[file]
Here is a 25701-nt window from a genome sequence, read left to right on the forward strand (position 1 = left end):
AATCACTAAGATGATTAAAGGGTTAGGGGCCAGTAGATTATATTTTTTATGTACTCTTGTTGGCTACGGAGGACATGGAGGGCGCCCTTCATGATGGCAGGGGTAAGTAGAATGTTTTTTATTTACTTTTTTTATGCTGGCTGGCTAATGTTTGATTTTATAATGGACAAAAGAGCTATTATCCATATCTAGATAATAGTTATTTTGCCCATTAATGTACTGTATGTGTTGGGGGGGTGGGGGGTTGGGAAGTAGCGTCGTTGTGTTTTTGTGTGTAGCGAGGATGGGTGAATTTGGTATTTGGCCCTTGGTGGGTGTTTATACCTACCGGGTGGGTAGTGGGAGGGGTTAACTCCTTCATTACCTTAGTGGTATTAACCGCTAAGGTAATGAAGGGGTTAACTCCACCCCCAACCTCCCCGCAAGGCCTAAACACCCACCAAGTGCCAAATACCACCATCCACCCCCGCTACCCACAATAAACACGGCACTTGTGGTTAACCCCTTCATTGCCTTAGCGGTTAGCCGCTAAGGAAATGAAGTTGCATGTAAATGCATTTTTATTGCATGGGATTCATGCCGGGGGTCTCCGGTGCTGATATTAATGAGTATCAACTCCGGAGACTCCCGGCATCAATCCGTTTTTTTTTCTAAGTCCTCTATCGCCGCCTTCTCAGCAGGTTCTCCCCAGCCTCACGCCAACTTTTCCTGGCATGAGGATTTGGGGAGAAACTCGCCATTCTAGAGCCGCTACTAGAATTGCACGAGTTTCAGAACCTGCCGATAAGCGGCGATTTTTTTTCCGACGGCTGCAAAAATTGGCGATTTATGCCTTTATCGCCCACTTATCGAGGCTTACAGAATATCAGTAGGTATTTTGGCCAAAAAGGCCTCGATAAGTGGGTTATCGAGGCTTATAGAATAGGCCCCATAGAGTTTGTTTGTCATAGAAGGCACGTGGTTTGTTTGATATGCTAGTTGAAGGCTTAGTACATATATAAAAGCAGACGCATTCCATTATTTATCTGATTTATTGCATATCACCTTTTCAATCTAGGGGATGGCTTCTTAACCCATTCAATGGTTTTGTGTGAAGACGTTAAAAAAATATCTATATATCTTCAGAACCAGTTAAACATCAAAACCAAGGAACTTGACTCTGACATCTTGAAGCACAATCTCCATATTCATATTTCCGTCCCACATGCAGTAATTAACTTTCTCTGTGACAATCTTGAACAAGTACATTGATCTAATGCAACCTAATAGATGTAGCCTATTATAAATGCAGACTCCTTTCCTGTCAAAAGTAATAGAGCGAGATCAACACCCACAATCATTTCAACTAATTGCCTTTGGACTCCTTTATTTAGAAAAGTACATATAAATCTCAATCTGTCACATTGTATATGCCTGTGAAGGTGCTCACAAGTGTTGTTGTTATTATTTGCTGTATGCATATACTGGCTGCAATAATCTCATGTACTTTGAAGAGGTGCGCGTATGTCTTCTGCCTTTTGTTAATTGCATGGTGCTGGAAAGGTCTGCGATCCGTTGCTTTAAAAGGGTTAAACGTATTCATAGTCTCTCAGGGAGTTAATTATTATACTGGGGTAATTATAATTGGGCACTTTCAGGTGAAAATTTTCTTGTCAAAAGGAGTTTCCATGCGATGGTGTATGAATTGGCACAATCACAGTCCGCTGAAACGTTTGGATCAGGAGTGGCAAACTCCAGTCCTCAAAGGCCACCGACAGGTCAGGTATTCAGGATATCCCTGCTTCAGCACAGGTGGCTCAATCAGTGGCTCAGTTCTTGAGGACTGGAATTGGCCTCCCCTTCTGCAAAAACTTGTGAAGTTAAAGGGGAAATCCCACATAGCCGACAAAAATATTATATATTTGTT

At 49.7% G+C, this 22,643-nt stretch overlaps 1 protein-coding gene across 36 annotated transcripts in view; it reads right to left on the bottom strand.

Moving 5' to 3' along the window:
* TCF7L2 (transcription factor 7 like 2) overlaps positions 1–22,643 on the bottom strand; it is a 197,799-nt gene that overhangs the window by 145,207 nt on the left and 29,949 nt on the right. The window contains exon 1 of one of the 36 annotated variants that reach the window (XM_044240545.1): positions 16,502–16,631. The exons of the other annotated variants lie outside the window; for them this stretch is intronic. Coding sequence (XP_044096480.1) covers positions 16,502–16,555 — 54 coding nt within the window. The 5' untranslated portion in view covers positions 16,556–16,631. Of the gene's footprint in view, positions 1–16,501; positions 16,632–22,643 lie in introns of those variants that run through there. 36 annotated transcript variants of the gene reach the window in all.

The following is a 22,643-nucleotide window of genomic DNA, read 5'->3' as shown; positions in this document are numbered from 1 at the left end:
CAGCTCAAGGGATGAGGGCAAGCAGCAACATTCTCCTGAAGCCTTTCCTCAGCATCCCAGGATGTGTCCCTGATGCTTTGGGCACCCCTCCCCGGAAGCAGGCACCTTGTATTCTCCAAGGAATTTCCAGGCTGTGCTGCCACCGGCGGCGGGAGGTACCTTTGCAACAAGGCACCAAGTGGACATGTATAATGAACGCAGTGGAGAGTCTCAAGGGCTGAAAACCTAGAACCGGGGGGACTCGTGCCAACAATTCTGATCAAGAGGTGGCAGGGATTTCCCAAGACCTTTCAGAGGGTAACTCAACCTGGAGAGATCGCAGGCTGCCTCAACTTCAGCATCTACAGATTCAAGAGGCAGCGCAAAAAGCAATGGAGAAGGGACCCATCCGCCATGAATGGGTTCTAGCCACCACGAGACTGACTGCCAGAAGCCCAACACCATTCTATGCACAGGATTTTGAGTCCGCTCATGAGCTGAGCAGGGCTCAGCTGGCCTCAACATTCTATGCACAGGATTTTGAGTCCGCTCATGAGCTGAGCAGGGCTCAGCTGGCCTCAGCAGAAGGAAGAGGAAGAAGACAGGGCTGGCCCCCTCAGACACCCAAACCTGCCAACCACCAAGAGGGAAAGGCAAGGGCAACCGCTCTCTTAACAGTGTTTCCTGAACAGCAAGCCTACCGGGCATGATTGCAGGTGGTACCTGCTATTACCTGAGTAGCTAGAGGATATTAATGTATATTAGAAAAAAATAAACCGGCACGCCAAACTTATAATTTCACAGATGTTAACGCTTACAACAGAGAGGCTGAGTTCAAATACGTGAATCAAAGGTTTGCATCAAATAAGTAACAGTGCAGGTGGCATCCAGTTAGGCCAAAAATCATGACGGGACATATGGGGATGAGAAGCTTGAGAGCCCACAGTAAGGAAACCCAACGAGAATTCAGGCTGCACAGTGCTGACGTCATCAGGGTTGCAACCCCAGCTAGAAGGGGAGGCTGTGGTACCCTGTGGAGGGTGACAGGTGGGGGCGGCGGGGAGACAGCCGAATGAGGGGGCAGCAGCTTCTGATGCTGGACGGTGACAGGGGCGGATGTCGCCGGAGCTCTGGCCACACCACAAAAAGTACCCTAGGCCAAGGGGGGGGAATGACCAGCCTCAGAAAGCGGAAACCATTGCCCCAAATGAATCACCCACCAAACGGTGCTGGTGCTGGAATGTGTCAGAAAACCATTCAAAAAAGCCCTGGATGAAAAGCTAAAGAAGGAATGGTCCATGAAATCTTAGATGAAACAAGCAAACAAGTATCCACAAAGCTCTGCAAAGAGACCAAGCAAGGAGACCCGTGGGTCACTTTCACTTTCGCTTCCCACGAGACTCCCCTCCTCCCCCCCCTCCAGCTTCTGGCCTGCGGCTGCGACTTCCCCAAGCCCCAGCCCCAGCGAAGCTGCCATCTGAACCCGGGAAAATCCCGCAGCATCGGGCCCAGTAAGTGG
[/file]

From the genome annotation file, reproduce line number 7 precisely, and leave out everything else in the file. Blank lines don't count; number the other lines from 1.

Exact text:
CAGCTCAAGGGATGAGGGCAAGCAGCAACATTCTCCTGAAGCCTTTCCTCAGCATCCCAGGATGTGTCCCTGATGCTTTGGGCACCCCTCCCCGGAAGCAGGCACCTTGTATTCTCCAAGGAATTTCCAGGCTGTGCTGCCACCGGCGGCGGGAGGTACCTTTGCAACAAGGCACCAAGTGGACATGTATAATGAACGCAGTGGAGAGTCTCAAGGGCTGAAAACCTAGAACCGGGGGGACTCGTGCCAACAATTCTGATCAAGAGGTGGCAGGGATTTCCCAAGACCTTTCAGAGGGTAACTCAACCTGGAGAGATCGCAGGCTGCCTCAACTTCAGCATCTACAGATTCAAGAGGCAGCGCAAAAAGCAATGGAGAAGGGACCCATCCGCCATGAATGGGTTCTAGCCACCACGAGACTGACTGCCAGAAGCCCAACACCATTCTATGCACAGGATTTTGAGTCCGCTCATGAGCTGAGCAGGGCTCAGCTGGCCTCAACATTCTATGCACAGGATTTTGAGTCCGCTCATGAGCTGAGCAGGGCTCAGCTGGCCTCAGCAGAAGGAAGAGGAAGAAGACAGGGCTGGCCCCCTCAGACACCCAAACCTGCCAACCACCAAGAGGGAAAGGCAAGGGCAACCGCTCTCTTAACAGTGTTTCCTGAACAGCAAGCCTACCGGGCATGATTGCAGGTGGTACCTGCTATTACCTGAGTAGCTAGAGGATATTAATGTATATTAGAAAAAAATAAACCGGCACGCCAAACTTATAATTTCACAGATGTTAACGCTTACAACAGAGAGGCTGAGTTCAAATACGTGAATCAAAGGTTTGCATCAAATAAGTAACAGTGCAGGTGGCATCCAGTTAGGCCAAAAATCATGACGGGACATATGGGGATGAGAAGCTTGAGAGCCCACAGTAAGGAAACCCAACGAGAATTCAGGCTGCACAGTGCTGACGTCATCAGGGTTGCAACCCCAGCTAGAAGGGGAGGCTGTGGTACCCTGTGGAGGGTGACAGGTGGGGGCGGCGGGGAGACAGCCGAATGAGGGGGCAGCAGCTTCTGATGCTGGACGGTGACAGGGGCGGATGTCGCCGGAGCTCTGGCCACACCACAAAAAGTACCCTAGGCCAAGGGGGGGGAATGACCAGCCTCAGAAAGCGGAAACCATTGCCCCAAATGAATCACCCACCAAACGGTGCTGGTGCTGGAATGTGTCAGAAAACCATTCAAAAAAGCCCTGGATGAAAAGCTAAAGAAGGAATGGTCCATGAAATCTTAGATGAAACAAGCAAACAAGTATCCACAAAGCTCTGCAAAGAGACCAAGCAAGGAGACCCGTGGGTCACTTTCACTTTCGCTTCCCACGAGACTCCCCTCCTCCCCCCCCTCCAGCTTCTGGCCTGCGGCTGCGACTTCCCCAAGCCCCAGCCCCAGCGAAGCTGCCATCTGAACCCGGGAAAATCCCGCAGCATCGGGCCCAGTAAGTGG